The rise and catastrophic downfall of WeWork founder and former CEO Adam Neumann has been chronicled in gleeful detail across the international financial press in the wake of his company’s ill-fated attempt at a public offering — which resulted in disastrous revelations about the company’s mismanagement, its devaluation and, ultimately, Neumann’s resignation.
But a new Vanity Fair article by Gabriel Sherman, titled “Inside the Fall of WeWork,” asserts that Neumann’s “millennial entitlement gone insane” and guru-like “egomaniacal glamour” extended beyond the business world and into the world of Middle East diplomacy.
Neumann, according to the Vanity Fair article, believed that WeWork “was even capable of solving the world’s thorniest problems. Last summer, some WeWork executives were shocked to discover Neumann was working on Jared Kushner’s Mideast peace effort. According to two sources, Neumann assigned WeWork’s director of development, Roni Bahar, to hire an advertising firm to produce a slick video for Kushner that would showcase what an economically transformed West Bank and Gaza would look like.”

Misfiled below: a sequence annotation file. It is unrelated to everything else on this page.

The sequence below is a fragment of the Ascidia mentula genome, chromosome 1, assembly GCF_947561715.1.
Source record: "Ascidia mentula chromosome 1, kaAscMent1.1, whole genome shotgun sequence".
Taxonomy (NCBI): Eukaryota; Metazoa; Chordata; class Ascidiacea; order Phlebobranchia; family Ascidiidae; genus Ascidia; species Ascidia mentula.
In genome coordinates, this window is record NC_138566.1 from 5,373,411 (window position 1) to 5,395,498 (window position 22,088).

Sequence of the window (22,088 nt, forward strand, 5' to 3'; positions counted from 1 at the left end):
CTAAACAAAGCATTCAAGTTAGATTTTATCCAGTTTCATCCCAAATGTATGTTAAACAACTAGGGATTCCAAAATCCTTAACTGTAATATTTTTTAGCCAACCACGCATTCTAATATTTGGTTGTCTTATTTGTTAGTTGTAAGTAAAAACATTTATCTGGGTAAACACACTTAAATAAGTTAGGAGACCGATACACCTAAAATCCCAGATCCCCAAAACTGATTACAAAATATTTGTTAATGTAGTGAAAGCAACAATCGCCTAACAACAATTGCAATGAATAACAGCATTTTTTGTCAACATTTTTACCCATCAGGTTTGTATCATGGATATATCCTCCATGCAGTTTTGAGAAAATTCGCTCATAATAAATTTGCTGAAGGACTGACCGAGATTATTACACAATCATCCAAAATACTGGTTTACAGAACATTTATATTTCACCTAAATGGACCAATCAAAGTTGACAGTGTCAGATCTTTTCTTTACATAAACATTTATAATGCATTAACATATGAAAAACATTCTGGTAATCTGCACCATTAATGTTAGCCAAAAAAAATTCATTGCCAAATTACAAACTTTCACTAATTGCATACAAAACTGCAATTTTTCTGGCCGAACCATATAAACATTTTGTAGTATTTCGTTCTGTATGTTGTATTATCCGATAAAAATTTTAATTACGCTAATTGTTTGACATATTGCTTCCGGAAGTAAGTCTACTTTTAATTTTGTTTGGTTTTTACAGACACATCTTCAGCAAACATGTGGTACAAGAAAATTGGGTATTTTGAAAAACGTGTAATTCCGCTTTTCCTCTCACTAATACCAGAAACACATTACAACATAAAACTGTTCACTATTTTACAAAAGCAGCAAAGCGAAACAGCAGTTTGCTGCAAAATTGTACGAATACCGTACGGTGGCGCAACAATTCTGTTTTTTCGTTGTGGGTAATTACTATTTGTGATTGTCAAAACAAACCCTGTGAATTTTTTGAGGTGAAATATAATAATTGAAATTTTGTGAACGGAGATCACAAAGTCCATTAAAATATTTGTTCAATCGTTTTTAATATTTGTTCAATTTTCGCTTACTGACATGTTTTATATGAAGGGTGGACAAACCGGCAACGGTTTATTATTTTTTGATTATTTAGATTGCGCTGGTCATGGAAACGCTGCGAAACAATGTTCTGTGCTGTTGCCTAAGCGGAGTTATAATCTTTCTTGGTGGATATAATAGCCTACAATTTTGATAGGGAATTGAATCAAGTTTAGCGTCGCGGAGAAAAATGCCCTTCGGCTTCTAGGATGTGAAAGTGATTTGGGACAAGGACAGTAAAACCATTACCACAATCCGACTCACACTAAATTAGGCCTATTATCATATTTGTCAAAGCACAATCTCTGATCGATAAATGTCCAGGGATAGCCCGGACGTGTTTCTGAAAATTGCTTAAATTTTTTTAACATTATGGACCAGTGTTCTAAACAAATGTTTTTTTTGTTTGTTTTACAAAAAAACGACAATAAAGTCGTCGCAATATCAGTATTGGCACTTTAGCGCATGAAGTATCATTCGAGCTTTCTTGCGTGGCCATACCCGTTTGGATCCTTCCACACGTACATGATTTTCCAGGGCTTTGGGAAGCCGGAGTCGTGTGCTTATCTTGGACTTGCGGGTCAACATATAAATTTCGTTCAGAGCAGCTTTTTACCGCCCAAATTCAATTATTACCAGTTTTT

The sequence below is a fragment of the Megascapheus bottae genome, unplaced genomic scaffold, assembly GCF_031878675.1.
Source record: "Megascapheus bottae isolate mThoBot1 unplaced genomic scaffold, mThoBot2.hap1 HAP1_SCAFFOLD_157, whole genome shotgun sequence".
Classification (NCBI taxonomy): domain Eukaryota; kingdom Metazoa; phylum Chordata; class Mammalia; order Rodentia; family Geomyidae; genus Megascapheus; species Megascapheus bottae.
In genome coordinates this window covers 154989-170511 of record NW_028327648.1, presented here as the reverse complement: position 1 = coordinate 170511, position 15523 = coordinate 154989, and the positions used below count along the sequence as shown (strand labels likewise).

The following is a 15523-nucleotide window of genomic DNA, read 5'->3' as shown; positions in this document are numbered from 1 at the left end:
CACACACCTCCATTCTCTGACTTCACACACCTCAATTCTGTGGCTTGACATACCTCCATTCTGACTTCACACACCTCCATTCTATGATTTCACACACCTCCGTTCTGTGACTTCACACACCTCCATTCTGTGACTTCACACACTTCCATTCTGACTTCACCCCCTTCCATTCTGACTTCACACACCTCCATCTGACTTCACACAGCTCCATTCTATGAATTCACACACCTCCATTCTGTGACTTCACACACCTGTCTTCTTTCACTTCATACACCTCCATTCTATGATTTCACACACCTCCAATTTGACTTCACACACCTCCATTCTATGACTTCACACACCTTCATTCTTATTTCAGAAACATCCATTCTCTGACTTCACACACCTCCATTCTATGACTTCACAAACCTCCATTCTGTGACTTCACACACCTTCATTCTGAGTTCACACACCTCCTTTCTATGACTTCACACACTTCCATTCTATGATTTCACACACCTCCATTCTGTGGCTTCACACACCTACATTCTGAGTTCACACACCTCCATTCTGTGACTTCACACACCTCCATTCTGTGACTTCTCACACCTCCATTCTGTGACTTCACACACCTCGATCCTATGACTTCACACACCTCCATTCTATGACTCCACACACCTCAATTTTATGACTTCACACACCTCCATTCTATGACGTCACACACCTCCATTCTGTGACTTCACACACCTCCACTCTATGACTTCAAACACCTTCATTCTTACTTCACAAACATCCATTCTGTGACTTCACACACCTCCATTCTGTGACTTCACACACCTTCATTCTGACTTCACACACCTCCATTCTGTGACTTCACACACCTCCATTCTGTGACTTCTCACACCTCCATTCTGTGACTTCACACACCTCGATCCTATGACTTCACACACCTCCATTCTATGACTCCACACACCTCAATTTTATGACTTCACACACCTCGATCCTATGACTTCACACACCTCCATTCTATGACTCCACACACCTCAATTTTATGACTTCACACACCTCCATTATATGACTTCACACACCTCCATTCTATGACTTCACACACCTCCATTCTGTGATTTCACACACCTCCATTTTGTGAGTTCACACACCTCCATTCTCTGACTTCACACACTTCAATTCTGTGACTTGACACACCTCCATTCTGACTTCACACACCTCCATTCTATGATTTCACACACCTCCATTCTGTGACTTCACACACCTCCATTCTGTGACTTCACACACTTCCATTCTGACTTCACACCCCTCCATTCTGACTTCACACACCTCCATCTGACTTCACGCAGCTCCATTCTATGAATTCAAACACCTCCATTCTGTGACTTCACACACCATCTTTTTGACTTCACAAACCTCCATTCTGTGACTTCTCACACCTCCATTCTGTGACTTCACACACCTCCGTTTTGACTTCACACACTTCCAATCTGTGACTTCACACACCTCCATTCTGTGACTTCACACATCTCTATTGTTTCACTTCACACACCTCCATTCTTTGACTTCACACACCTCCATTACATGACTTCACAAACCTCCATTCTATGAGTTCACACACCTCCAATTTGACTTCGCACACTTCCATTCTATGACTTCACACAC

– Haaretz Weekly Ep. 50
Haaretz Weekly Ep. 50Haaretz
Kushner, he added, “showed a version of the video during his speech at the White House’s peace conference in Bahrain last summer.”
Sherman reported that Neumann also told his colleagues “that he was saving the women of Saudi Arabia by working with Crown Prince Mohammed bin Salman to offer women coding classes.”
Finally, an anecdote that connected Neumann both to Kushner and the Saudi prince involved a claim by Neumann that three people were going to save the world: Crown Prince Mohammed, Jared Kushner and Neumann himself.
Then, after October 18, 2018, when it came to light that “Saudi agents tortured dissident and Washington Post columnist Jamal Khashoggi and carved his body with a bone saw, likely on order from the crown prince himself, Neumann told George W. Bush’s former national security adviser Stephen Hadley that everything could be worked out if bin Salman had the right mentor. Confused, Hadley asked who that person might be, according to a source familiar with the meeting. Neumann paused for a moment and said: ‘Me.’”